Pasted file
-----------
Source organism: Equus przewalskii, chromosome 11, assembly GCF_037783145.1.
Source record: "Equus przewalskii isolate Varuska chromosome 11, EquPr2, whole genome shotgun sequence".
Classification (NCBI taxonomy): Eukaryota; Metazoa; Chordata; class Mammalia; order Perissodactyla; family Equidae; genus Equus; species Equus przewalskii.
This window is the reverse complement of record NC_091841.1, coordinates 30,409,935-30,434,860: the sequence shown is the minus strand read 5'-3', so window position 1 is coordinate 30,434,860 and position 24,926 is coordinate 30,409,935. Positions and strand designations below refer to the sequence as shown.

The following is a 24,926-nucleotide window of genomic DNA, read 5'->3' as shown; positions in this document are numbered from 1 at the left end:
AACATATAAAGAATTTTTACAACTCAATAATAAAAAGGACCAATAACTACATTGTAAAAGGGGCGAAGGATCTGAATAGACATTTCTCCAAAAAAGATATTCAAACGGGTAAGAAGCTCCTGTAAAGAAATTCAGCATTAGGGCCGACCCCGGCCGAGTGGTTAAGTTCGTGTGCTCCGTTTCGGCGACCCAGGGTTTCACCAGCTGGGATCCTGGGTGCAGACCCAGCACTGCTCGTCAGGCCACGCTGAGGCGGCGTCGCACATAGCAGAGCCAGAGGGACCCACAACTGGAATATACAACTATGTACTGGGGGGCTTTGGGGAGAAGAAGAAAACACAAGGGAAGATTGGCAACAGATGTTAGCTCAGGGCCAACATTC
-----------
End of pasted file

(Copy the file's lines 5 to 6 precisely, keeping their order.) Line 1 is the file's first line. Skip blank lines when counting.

The following is a 24,926-nucleotide window of genomic DNA, read 5'->3' as shown; positions in this document are numbered from 1 at the left end:
AACATATAAAGAATTTTTACAACTCAATAATAAAAAGGACCAATAACTACATTGTAAAAGGGGCGAAGGATCTGAATAGACATTTCTCCAAAAAAGATATTCAAACGGGTAAGAAGCTCCTGTAAAGAAATTCAGCATTAGGGCCGACCCCGGCCGAGTGGTTAAGTTCGTGTGCTCCGTTTCGGCGACCCAGGGTTTCACCAGCTGGGATCCTGGGTGCAGACCCAGCACTGCTCGTCAGGCCACGCTGAGGCGGCGTCGCACATAGCAGAGCCAGAGGGACCCACAACTGGAATATACAACTATGTACTGGGGGGCTTTGGGGAGAAGAAGAAAACACAAGGGAAGATTGGCAACAGATGTTAGCTCAGGGCCAACATTC